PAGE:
Flag-draped casket carrying the remains of US Special Forces soldier Michael Goble, 33, who was killed ‘by the Taliban’ in Afghanistan, arrive home
- Sgt. 1st Class Michael J. Goble was killed in Afghanistan on Monday in a bombing
- His remains were brought back to Delaware on Christmas Day
- The 33-year-old from New Jersey was engaged in combat operations in Kunduz when he was killed
- His death brings the number of American deaths in Afghanistan this year to 20
The remains of Sgt. 1st Class Michael J. Goble, a 33-year-old American soldier killed in combat in Afghanistan have been returned to the United States.
Sgt. 1st Class Goble of Washington Township, New Jersey, was killed Monday in a roadside bombing in northern Kunduz province. The Taliban has claimed they were behind the attack.
Goble was assigned to 1st Battalion, 7th Special Forces Group (Airborne), Eglin Air Force Base, Florida.
The remains of Sgt. 1st Class Goble arrive in Delaware on December 25, two days after he was killed in Afghanistan
Sgt. 1st Class Michael J. Goble was killed in Afghanistan on Monday
The Pentagon has said Goble’s unit was engaged in combat operations in Kunduz Province, Afghanistan, when he suffered fatal injuries.
Multiple U.S. officials, including National Security Adviser Robert O’Brien and Army Gen. Mark A. Milley, Chairman of the Joint Chiefs of Staff, attended Wednesday what the military calls a dignified transfer in which the cases containing the remains are transferred to a vehicle from the aircraft that ferried them to the United States.
Goble, who was from Westwood, New Jersey, joined the US Army in 2004, going on to be accepted as a Green Beret in 2007.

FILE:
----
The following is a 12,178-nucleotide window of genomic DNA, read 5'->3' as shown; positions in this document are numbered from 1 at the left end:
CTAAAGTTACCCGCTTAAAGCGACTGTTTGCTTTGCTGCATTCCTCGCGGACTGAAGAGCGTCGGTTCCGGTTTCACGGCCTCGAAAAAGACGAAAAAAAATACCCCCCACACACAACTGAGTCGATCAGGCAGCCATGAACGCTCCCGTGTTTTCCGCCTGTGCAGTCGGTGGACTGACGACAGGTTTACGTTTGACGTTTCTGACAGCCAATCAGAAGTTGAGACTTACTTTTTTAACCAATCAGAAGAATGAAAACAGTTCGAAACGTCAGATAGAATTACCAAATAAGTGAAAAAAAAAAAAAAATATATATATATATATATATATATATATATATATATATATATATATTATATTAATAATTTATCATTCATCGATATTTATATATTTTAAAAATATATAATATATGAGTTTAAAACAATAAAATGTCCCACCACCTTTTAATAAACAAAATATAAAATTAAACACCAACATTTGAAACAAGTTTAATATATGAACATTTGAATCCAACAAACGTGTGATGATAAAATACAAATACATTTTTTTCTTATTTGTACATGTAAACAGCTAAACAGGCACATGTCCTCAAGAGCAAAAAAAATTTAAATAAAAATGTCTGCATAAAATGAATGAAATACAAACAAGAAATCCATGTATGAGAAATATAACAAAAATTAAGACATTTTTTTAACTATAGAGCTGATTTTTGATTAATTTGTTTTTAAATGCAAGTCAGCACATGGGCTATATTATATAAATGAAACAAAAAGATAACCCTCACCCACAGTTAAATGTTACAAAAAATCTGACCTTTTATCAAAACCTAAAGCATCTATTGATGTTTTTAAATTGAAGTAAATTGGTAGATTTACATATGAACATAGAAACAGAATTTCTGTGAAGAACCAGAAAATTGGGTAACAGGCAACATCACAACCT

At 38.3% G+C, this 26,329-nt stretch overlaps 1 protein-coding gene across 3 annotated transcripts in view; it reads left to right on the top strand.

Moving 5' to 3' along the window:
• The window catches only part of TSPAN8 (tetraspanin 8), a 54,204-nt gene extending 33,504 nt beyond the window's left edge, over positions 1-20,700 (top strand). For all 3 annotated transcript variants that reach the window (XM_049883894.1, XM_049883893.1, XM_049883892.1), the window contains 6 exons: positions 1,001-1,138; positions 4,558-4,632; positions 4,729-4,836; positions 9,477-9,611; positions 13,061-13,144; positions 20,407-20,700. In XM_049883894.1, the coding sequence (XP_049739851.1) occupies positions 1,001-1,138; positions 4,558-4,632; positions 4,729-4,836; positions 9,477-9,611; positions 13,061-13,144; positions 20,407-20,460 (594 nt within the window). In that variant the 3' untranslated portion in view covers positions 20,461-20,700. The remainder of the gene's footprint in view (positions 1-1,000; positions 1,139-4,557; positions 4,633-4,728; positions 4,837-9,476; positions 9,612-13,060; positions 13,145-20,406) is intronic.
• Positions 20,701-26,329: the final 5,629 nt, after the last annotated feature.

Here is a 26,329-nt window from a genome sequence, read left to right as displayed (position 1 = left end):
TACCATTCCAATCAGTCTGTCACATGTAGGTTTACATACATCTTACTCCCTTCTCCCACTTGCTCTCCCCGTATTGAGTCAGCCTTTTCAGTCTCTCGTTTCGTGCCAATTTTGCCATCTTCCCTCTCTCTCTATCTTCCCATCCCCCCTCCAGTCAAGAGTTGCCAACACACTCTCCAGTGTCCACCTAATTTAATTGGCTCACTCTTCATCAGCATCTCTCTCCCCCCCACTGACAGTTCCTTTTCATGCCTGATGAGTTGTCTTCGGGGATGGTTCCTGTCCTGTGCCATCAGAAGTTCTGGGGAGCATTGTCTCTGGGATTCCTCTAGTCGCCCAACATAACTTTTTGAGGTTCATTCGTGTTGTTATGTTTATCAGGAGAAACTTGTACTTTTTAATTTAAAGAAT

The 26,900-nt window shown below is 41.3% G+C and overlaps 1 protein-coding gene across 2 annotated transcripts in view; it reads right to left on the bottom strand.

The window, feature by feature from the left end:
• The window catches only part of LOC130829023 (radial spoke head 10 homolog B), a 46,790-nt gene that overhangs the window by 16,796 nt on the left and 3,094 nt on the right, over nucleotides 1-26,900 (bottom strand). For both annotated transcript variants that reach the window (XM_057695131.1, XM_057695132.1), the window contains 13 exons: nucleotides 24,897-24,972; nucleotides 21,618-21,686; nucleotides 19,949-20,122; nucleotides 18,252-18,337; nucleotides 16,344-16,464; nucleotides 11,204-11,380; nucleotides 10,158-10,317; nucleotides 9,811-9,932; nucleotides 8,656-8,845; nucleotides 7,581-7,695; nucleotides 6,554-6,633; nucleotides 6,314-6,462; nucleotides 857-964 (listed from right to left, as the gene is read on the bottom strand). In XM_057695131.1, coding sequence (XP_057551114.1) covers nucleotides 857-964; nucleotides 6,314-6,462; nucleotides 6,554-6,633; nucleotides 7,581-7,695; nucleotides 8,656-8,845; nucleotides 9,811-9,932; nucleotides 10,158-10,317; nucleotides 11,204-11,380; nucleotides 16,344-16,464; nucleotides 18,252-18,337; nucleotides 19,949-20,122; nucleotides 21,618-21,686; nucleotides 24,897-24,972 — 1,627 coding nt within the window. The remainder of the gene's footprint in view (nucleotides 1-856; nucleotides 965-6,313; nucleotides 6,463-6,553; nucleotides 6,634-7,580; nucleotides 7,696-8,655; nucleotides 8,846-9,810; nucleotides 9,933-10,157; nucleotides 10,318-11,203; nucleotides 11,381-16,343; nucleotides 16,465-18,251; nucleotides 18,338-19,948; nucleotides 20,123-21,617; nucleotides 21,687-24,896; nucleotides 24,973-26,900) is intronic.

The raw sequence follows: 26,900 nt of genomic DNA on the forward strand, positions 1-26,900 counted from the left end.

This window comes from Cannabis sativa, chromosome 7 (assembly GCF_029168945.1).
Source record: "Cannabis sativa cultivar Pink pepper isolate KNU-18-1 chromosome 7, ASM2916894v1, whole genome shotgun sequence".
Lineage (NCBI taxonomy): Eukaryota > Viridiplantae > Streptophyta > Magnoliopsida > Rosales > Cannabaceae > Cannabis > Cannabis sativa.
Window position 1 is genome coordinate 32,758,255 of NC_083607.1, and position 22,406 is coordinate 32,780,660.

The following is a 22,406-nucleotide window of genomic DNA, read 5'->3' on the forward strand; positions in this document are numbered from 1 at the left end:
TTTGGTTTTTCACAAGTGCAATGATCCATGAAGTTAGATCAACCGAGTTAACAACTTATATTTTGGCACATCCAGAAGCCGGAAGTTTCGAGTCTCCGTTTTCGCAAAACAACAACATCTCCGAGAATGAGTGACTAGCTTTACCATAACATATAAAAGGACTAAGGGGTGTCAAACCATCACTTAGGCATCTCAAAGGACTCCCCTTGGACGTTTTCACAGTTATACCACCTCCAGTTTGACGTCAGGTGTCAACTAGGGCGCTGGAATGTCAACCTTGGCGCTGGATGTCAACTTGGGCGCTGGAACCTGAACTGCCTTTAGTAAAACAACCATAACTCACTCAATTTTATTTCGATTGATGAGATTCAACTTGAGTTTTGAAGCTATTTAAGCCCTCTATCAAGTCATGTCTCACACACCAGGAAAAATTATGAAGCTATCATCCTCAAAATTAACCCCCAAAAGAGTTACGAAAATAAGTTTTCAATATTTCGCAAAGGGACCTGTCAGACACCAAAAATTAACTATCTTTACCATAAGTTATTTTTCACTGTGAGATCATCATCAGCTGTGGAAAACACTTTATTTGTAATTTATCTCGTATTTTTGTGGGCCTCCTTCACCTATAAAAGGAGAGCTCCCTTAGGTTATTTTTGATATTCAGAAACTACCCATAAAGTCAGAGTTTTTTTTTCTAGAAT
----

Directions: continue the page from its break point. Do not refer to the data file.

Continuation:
His death brings the number of American deaths in Afghanistan this year to 20.
Two chief warrant officers, David Knadle, 33, and Kirk Fuchigami Jr., became numbers 18 and 19 after their helicopter crashed while flying over eastern Logar province.
An Army carry team moves a transfer case containing the remains of U.S. Army Sgt. 1st Class Michael Goble at Dover Air Force Base
Soldiers carrying his remains off the military plane on Wednesday December 25 during the dignified transfer
The solemn event was attended by numerous dignitaries including National Security Advisor Robert O’Brien and Joint Chiefs of Staff Chairman Army General Mark A. Milley
Acting Under Secretary of the Army James McPherson, left, National Security Adviser Robert O’Brien, Joint Chiefs Chairman Gen. Mark Milley and others, stand as an Army carry team moves the transfer case
The Taliban claimed responsibility for the deaths, saying they had downed the helicopter, causing many fatalities. The US military dismissed the Taliban claim as false.
There have also been three non-combat deaths in 2019. More than 2,400 Americans have died in the near 18-year conflict.
Scores of Afghan civilians are also killed in the crossfire or by roadside bombs planted by militants.
The Taliban now controls or holds sway over practically half of Afghanistan but continues to stage near-daily attacks targeting Afghan and US forces, as well as government officials.
Attempts have been made by the US to negotiate with the fundamentalist movement but US President Donald Trump abruptly withdrew from peace talks in the fall, resulting in a pledge to continue fighting from top Taliban militants.
The Army team saluted Sgt. Goble before the doors of the transfer van were closed.
epa08090005 Dignitaries board the transport plane for a prayer before the dignified transfer